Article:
As I arrive at the Brooklyn Museum early on a Monday morning, conservators and conservators-in-training are reviewing the developments of the previous week, readying themselves for the tasks that lie ahead as they continue to research, clean, and restore objects from the museum’s extensive collection. Every corner of the lab, it seems, holds a work in progress. “We work on ten different things at one time,” comments chief conservator Lisa Bruno. That’s been business as usual here for nearly a century: The lab has been around since 1934, making it one of the oldest in the United States.
Walking through these facilities is like getting an overview of the different specialties in the field: textiles over here, ceramics over there, paintings down this way, and paper-based works in the back. Bruno is currently studying the top portion of a costume from 18th century Bolivia, created for the Morenada dance. Using a handheld X-Ray fluorescent gun—which is “like a ray gun”—Bruno was able to determine that the threads were wrapped in copper, and, further honing in, detected a tiny bit of silver plating.
One side of the costume is clearly more tarnished than the other, and she is trying to figure out if someone, at some point, tried to clean it, or if that side just got more exposed to the elements. Trying to clean it again, however, is more likely to hurt than help the object: The risk of removing the silver plating is too high, as is the chance of damaging the cardboard underneath the threads, which provides structure to the garment.
On another table nearby, an Islamic ceramic flask from the early 16th century presents far fewer treatment restrictions: Victoria Schussler, Mellon Fellow in objects conservation, is removing stains along the edges of the pottery shards, which were a reaction to the adhesives used in an earlier restoration, as well as corrosion from the metal fittings that were added to the object later, in the 19th century. “Pottery and metal don’t always play nicely together,” she notes, as she holds up one section of the object that will likely need another round of bleach, “the same kind used in teeth whiteners.”
All the way in the back of the spacious, L-shaped lab, paper conservator Elyse Driscoll has several mysterious objects covered up and weighted down, with cautionary signs on display: “ART BELOW—DO NOT MOVE.” Underneath a large sheet of paper, she reveals a flattened, torn section of papyrus. A few weeks earlier, a conservator from the Egyptian Museum of Berlin visited as part of an EU-sponsored initiative to piece together fragments of papyri from Elephantine, an island in the Nile, which were randomly scattered, landing in Berlin, at the Louvre, and at the Brooklyn Museum.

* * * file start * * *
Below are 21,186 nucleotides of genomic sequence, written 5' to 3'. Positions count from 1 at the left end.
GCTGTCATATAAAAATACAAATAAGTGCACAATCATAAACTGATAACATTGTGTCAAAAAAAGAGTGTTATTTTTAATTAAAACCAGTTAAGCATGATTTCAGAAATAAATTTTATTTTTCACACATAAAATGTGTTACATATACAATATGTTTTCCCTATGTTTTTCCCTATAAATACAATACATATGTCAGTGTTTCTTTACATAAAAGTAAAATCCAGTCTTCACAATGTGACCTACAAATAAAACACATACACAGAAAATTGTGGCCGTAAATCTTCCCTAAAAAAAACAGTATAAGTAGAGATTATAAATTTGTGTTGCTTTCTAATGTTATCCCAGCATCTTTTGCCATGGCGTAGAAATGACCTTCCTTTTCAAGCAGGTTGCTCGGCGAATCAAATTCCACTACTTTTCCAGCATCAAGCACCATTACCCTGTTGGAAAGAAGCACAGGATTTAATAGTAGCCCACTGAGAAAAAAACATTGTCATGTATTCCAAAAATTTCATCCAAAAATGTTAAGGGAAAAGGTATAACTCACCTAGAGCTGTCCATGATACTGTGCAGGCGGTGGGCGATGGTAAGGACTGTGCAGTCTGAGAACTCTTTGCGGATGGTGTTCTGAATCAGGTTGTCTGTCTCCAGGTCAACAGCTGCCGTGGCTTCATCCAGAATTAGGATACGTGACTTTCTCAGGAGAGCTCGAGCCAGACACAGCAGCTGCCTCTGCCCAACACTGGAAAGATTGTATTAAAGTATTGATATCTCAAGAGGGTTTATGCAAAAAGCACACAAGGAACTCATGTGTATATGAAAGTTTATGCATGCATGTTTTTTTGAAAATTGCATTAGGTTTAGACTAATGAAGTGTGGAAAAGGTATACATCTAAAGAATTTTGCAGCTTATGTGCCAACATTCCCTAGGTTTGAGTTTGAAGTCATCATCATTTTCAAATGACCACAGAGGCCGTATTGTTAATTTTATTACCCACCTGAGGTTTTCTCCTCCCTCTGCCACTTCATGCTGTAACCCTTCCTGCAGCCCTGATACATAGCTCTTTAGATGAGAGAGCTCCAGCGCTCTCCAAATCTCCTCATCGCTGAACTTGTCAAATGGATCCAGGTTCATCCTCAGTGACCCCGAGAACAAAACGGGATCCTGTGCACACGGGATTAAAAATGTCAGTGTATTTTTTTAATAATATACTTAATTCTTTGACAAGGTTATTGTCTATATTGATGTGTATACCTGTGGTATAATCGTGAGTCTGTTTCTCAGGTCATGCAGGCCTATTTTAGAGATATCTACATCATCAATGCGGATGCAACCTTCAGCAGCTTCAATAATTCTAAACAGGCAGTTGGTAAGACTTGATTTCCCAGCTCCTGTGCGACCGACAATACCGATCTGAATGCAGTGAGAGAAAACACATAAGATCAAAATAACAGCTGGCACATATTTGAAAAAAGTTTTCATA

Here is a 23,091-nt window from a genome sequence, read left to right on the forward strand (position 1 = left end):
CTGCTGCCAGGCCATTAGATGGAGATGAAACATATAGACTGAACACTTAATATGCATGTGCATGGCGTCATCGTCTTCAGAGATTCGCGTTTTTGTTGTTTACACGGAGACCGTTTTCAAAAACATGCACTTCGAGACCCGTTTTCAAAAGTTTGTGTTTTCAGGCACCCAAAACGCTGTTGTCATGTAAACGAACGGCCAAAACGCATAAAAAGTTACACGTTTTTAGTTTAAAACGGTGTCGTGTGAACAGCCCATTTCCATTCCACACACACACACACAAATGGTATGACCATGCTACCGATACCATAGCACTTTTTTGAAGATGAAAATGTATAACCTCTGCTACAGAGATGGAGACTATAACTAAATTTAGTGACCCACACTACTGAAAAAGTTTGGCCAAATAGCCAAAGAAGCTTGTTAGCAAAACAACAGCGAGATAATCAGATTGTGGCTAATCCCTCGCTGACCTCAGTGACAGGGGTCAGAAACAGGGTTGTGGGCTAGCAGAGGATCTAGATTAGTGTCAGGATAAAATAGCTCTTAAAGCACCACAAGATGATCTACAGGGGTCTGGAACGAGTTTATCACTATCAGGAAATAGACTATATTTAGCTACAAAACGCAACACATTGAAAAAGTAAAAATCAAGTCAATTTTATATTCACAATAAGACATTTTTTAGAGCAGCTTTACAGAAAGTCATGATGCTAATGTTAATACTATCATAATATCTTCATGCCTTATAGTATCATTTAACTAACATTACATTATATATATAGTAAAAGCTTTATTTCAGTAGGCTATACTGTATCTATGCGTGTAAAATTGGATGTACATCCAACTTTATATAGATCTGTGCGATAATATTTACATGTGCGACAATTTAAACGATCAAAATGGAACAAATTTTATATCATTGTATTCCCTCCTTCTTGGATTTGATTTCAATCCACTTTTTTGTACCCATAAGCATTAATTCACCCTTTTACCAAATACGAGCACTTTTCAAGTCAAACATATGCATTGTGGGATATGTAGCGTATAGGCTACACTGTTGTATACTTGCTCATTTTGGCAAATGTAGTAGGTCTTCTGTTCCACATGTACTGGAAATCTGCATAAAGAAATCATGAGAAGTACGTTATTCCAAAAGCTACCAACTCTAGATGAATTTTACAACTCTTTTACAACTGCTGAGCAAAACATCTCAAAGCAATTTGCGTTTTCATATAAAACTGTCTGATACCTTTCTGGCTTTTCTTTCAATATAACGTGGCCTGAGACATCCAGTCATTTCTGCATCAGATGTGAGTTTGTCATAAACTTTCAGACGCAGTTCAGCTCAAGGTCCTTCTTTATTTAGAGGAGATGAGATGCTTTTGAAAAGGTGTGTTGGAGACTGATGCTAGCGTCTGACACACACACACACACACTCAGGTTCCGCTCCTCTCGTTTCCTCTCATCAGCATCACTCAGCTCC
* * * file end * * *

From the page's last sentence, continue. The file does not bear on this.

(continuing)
Solving this transatlantic puzzle is a test of patience: Inside a box at the Brooklyn Museum, conservators counted 502 fragments, which display the writings of at least five different scribes, and clearly belong to different manuscripts. After trying different methods to unroll the rolls, some suffered further fractures. “We ended up using a humidifier that we outfitted with a hose, so we were humidifying it locally as we opened it up. That was much more successful,” explains Driscoll. Once flattened and stabilized, the surviving pieces will hopefully come together into something that resembles a more coherent whole.
Next door, in the paintings lab, several canvases have been secured onto easels, awaiting treatment. “You want to show her George?” Bruno asks paintings conservator Lauren Bradley. “George is pretty great—it’s a big treatment,” she adds, turning back to me. The George in question is a large portrait of George Washington by Charles Willson Peale, which was commissioned by John Hancock in 1776. Bradley has been carefully removing five layers of varnish from the canvas. “It had almost every conservation varnish you can imagine. The sky had almost no blue tonality; it was really green,” she explains.
More challenges lie ahead, however. The conservator is trying to figure out why the president’s walking stick is so oddly truncated in the bottom left corner. Comparing this canvas to another version of the painting in the White House’s collection, she realized that the museum’s version is shorter, as though it’s missing a bottom portion of the composition. That, plus other peculiarities on the painting’s surface, suggest that the canvas was probably trimmed because of damage, and part of the walking stick may have been covered up during an earlier treatment. So what will be done to fix it? Conservators are trained to be a cautious lot. “The painting still has to be fully cleaned, so hopefully there’s another clue under there that will point to the right decision,” Bradley answers. “But that doesn’t always happen. So at that point, it will be a discussion with the curator...Stay tuned.”
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